Other new proposal measures, such as a Register of Apprenticeship Training Providers (RoATP), have been received with interest - but there is some development to be undertaken within many health organisations before they are fully able to take advantage of becoming registered as an Employer-provider. The NSAH and our network of employer-hosted Excellence Centres will be doing everything we can to support employers on that development path. However, we are very concerned and disappointed that our feedback and call for a reconsideration of the low threshold level set for the quality of learning delivery that register applicants should meet has not been heard.
We fundamentally believe that apprentices deserve the best training from the best providers – whether that is in-house training by their employer or support from an external training organisation. Allowing organisations graded ‘Inadequate’ by Ofsted to deliver apprenticeship training threatens the credibility of apprenticeships, just when their value and comparability with other development routes, particularly at higher levels, needs to be robustly promoted.
Anita Esser, Head of Wider Healthcare Teams Education in the Training, Development and Workforce team at the University Hospital Southampton NHS Foundation Trust says one of the benefits of the levy is that it’s brought an increased interest from within the Trust in apprenticeships, from managers at department level right up through to the executive team.
“There’s an interest in how it can be used to help recruitment but also to help workforce development by supporting existing staff to progress into new roles. It’s giving us a forum to put together a detailed TNA and identify where there may be opportunities to do more work with external organisations like colleges, universities and training providers to offer apprenticeships at all levels across the different occupations in the Trust.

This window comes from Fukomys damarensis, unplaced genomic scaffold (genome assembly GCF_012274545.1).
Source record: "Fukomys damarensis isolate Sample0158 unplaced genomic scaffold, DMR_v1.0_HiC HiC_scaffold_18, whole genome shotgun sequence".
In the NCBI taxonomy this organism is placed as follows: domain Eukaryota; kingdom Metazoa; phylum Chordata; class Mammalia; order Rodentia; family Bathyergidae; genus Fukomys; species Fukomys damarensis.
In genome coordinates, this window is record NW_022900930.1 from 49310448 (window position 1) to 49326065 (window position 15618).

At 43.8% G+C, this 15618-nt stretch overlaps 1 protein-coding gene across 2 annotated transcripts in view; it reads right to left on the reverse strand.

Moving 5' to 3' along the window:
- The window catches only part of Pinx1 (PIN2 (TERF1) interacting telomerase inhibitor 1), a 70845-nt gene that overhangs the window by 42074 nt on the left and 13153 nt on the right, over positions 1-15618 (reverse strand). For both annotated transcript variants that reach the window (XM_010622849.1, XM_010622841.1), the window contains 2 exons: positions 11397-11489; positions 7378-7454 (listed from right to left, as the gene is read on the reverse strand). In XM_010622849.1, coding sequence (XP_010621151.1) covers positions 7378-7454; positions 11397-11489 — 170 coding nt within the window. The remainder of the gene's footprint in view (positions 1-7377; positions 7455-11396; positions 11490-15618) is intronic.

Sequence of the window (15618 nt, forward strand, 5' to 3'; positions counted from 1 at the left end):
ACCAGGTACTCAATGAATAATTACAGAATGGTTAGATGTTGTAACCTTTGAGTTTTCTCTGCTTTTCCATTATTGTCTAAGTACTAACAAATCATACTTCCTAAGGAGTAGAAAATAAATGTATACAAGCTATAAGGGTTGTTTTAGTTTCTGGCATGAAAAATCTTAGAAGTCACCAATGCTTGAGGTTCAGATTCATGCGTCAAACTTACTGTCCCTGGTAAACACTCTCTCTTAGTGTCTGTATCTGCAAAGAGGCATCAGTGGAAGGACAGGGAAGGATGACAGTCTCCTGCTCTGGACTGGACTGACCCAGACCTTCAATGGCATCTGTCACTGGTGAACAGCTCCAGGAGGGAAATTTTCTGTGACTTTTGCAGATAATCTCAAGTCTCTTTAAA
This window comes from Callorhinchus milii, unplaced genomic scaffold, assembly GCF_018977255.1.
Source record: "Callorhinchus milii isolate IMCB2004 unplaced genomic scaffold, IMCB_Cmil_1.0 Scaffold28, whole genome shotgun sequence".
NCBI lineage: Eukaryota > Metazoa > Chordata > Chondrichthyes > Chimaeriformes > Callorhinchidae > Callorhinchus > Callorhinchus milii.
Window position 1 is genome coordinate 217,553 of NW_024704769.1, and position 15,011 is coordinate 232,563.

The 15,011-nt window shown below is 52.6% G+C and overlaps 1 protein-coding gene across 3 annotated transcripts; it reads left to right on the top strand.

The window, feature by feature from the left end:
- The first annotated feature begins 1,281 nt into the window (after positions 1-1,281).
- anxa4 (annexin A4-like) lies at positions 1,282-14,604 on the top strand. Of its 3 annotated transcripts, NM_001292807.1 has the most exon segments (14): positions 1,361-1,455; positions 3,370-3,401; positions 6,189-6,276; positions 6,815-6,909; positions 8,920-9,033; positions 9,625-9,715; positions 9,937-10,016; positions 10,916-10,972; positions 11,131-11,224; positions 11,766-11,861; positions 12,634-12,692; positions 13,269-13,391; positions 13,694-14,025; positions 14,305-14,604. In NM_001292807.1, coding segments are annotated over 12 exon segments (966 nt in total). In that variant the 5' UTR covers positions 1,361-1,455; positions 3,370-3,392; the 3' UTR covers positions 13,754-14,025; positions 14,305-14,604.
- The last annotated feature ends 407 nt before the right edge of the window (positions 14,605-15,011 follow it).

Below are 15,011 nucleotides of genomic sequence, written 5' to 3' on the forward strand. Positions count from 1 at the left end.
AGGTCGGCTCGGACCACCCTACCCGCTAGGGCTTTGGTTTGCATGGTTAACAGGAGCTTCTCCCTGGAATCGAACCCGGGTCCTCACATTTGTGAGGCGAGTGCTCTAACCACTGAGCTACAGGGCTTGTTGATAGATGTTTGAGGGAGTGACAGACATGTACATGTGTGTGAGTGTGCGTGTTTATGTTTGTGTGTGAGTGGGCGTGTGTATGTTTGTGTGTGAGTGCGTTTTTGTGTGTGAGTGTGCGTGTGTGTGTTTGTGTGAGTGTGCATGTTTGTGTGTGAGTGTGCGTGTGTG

“It’s also helping in setting out progression routes right through to degree level in the future, so we can sell that career pathway to our local population and our existing staff so we can show them how they can progress.”
In terms of the RoATP, Anita says it’s an “unknown quantity at the moment and we are making plans around the apprenticeships we deliver ourselves”, adding that they, like many other apprenticeship training providers, will be looking closely at the post-consultation statements made by the government.
Moving forward with the proposal
The NSAH provides a range of services aimed at helping healthcare employers to benefit from apprenticeship recruitment and training and maximise the returns from government funding support, including advice and guidance on becoming a Registered Apprenticeship Training Provider.
We are robust advocates of the many benefits of apprenticeship training. As the new system comes into play, we are looking forward to continuing to support employers, whether levy paying or not, to plan for and gain from apprentice development.
For more information on the new Government apprenticeship funding, please visit: https://www.gov.uk/government/news/new-apprenticeship-funding-to-transform-investment-in-skills